Pimachiowin Aki setting the stage for critical change to World Heritage Site selection process

By Olivia Atkins
The Pimachiowin Aki bid seeks World Heritage Site designation for a 33,500km2 expanse of boreal forest that spans eastern Manitoba and north-western Ontario. Compared with the UK’s Peak District, which is one of Britain’s largest areas of untamed moorland at 1,437 km2, and other major conservation regions in Europe, this is a vast stretch of land.


The bid area is predominantly occupied by Anishinaabeg or Ojibway peoples of Bloodvein, Little Grand Rapids, Pauingassi, Pikangikum and Poplar River First Nations. These First Nations, who have developed traditional land practices in harmony with the forests for over 6,000 years, have put forth the bid in partnership with the Manitoba and Ontario governments.


Pimachiowin Aki is currently deemed an exceptional contender as it is one of the few bids to consider the combined ecological and cultural importance of the area (currently less than 3% of World Heritage sites fall into this ‘mixed’ category). It is also the only North American site to represent the Canadian Boreal Shield eco-zone and offers the highest multi-diversity within the region .


Currently, the bid acts as a precedent case for other future ‘mixed sites’ as Pimachiowin Aki is among the few that considers the important interrelationship between culture and nature rather than focus on these categories individually.


Shortcomings in the UN evaluation process have delayed the Pimachiowin Aki bid from securing World Heritage Site nomination.  Although Pimachiowin Aki falls into the pre-existing ‘mixed’ category, there is an inadequate method to assess these hybrid sites for UNESCO status. This has prevented UNESCO from officially designating the region’s value as a national treasure until a decision is reached in 2016 .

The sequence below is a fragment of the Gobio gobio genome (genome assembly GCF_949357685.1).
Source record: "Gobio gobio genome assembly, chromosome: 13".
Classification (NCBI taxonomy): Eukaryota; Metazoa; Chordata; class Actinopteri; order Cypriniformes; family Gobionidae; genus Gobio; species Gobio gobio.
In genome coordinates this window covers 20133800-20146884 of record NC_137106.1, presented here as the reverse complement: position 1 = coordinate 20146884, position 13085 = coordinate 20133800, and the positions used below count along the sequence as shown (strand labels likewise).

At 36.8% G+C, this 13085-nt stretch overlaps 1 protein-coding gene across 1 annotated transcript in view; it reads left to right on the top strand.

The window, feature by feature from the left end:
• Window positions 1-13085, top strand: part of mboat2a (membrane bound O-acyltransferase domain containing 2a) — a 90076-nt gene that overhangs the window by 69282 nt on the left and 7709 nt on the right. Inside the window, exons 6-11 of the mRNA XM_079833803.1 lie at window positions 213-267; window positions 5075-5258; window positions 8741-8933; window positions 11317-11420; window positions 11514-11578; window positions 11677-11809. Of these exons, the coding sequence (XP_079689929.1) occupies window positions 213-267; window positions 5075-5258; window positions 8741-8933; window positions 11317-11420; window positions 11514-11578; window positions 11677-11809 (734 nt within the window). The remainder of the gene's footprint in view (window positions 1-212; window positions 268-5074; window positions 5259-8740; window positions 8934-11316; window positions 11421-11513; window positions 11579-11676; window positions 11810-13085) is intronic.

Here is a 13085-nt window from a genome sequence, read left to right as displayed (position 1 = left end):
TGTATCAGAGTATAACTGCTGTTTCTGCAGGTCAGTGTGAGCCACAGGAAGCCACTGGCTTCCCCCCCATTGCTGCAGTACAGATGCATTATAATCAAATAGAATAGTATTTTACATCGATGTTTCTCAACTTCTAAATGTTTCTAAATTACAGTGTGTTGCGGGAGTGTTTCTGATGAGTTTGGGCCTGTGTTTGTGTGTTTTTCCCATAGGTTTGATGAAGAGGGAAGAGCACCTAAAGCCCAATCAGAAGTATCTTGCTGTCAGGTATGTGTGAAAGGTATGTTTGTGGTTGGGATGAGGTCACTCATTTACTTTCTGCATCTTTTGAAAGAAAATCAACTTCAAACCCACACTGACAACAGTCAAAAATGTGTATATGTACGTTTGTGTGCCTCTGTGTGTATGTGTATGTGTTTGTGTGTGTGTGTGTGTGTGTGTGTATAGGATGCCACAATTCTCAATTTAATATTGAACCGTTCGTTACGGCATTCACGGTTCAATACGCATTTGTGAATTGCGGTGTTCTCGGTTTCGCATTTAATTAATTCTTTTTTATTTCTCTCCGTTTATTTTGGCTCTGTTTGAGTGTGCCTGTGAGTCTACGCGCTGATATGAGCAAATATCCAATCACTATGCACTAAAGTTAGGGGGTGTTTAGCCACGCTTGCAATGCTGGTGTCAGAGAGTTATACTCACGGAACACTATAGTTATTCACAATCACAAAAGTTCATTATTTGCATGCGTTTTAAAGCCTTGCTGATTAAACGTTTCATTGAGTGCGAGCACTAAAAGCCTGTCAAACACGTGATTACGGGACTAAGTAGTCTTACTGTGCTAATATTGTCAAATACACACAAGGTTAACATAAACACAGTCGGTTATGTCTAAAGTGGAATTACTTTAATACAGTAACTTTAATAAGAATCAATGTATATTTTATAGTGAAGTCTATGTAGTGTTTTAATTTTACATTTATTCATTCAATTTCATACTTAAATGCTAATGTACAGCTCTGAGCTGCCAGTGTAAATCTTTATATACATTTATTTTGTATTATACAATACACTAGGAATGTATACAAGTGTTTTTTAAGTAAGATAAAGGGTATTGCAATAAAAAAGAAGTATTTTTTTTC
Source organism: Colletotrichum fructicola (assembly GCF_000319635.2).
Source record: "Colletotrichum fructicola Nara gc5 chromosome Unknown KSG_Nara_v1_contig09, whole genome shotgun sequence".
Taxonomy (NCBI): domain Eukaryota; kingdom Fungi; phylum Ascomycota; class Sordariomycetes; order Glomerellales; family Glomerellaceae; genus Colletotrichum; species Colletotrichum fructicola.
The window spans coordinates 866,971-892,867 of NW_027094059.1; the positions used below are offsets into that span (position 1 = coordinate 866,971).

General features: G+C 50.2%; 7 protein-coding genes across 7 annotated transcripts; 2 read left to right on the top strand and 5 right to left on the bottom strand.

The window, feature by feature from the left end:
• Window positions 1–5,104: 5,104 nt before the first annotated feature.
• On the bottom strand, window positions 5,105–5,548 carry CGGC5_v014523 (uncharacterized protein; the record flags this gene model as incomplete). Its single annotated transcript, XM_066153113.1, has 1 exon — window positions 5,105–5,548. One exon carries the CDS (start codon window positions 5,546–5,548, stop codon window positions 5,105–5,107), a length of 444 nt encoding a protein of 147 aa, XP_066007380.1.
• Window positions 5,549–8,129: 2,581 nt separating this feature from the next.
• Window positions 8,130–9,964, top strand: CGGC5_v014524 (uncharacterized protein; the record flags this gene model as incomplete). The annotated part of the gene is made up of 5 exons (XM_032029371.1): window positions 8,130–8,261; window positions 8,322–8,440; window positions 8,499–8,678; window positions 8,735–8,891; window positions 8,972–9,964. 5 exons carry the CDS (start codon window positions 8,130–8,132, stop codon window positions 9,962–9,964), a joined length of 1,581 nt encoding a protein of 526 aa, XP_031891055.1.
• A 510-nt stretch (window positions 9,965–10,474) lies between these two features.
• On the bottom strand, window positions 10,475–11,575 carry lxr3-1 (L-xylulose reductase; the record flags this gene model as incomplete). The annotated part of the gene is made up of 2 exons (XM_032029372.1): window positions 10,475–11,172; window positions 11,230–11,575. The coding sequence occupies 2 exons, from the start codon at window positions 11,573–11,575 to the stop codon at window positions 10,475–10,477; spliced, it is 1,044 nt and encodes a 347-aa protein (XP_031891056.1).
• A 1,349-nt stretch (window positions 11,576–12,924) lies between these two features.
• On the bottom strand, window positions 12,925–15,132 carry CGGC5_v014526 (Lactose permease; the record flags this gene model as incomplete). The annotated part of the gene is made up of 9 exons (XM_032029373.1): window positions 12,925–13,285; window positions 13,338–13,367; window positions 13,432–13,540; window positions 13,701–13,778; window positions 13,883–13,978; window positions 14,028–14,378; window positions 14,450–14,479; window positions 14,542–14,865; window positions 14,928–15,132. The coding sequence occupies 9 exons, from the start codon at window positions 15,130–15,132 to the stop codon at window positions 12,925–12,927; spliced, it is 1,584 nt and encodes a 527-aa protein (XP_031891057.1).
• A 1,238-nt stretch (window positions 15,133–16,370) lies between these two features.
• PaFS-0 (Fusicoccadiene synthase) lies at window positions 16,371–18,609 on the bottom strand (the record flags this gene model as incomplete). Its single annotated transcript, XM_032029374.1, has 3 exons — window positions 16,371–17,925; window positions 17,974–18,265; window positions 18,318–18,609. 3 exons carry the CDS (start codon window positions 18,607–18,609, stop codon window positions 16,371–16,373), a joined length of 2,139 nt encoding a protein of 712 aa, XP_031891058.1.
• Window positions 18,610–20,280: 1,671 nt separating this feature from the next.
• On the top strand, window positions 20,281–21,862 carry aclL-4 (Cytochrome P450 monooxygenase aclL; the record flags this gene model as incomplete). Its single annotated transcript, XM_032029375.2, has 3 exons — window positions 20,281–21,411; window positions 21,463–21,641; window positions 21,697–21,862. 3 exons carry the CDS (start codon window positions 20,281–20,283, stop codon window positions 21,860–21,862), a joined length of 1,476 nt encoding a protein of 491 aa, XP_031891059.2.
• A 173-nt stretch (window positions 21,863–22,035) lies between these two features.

At the World Heritage Committee meetings, many international nations celebrated the Pimachiowin Aki bid. But, they also expressed disappointment that the current UN process fails to adequately address the intersection of culture and nature. It is hoped that these discussions will successfully change the UN process, following the Pimachiowin Aki bid. If wise changes are made, there will be more respectful and appropriate mechanisms in place to review Indigenous-led nominations.


In the meantime, the Pimachiowin Aki bid is being modified to demonstrate the connection between ecology and culture.


The Pimachiowin Aki bid acts as an exemplary case for future mixed sites as it focuses and supports the local community’s continued traditional use of the land.
If Pimachiowin Aki is successfully awarded a mixed World Heritage Site designation, it will set a powerful precedent for the future in that it will represent a paradigm shift that affirms the importance and value of traditional world views in the creation of protected areas, both as world heritage sites or otherwise. Furthermore, if this bid is successful, it could also act as an incentive for other Indigenous peoples to put sites forward for future nomination.